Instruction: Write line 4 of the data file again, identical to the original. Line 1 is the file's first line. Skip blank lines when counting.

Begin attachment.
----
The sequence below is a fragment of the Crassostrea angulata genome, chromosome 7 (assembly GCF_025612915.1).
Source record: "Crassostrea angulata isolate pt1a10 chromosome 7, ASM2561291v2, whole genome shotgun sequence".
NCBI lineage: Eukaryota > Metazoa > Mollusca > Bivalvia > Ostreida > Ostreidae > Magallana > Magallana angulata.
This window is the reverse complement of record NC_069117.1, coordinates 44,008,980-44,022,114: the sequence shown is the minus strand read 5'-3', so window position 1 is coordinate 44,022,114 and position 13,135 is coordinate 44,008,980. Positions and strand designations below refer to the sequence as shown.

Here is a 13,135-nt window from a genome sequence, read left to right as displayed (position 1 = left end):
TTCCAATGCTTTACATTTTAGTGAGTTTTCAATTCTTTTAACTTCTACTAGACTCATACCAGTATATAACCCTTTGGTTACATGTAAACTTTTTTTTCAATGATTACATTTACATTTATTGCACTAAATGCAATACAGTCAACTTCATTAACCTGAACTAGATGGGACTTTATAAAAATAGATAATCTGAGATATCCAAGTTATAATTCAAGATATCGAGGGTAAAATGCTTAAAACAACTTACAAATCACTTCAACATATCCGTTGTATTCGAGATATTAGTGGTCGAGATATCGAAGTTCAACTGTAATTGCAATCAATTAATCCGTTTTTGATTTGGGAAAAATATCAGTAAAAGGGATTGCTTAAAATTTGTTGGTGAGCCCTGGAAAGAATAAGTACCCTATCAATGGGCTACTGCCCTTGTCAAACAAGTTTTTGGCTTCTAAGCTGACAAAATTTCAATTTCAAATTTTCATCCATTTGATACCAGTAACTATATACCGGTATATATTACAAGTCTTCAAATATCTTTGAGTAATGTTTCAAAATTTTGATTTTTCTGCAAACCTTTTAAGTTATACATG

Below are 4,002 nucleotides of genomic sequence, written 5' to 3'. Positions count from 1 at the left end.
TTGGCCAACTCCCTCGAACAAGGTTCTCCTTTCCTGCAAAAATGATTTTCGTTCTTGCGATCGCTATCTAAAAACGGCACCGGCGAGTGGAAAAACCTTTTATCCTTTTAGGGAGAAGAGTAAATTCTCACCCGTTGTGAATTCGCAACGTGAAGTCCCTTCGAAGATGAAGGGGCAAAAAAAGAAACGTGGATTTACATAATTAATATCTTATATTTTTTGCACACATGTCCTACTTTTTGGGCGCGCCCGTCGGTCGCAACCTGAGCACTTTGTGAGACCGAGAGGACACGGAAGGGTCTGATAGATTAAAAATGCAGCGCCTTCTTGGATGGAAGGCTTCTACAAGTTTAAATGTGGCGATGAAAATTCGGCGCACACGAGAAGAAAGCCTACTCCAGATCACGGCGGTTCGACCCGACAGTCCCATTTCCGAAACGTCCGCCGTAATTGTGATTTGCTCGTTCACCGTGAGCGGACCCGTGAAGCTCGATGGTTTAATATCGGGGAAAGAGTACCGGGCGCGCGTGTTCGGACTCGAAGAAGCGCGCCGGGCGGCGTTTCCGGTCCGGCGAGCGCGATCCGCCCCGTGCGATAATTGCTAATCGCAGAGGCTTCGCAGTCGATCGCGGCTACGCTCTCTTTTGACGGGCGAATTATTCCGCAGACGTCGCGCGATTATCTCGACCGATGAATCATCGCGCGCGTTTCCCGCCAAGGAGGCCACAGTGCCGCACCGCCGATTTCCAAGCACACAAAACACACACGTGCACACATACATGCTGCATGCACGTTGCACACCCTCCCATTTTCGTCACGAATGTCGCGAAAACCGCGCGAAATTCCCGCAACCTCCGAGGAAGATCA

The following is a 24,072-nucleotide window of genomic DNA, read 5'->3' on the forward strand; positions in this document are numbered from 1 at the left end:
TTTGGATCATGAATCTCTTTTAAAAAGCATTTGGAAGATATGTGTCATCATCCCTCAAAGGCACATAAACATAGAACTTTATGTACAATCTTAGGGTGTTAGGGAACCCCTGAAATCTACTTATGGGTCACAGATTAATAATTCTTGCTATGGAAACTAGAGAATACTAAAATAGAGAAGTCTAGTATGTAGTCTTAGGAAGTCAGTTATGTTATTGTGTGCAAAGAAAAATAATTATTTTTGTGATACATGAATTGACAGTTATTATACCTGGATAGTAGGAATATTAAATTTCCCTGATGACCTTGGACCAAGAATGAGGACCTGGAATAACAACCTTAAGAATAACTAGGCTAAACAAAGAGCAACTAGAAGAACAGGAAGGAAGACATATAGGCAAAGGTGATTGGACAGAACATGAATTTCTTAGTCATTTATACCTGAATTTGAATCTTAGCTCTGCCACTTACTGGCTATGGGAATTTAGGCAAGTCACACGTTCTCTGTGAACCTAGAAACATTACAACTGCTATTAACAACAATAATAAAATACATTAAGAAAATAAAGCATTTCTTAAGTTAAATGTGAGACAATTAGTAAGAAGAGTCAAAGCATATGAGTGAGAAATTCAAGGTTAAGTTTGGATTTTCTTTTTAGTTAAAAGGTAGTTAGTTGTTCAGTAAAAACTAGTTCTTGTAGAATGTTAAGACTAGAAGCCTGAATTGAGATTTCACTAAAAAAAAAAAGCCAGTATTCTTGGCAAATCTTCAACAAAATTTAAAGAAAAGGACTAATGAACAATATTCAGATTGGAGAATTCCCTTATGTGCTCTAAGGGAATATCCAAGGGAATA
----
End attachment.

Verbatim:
This window is the reverse complement of record NC_069117.1, coordinates 44,008,980-44,022,114: the sequence shown is the minus strand read 5'-3', so window position 1 is coordinate 44,022,114 and position 13,135 is coordinate 44,008,980. Positions and strand designations below refer to the sequence as shown.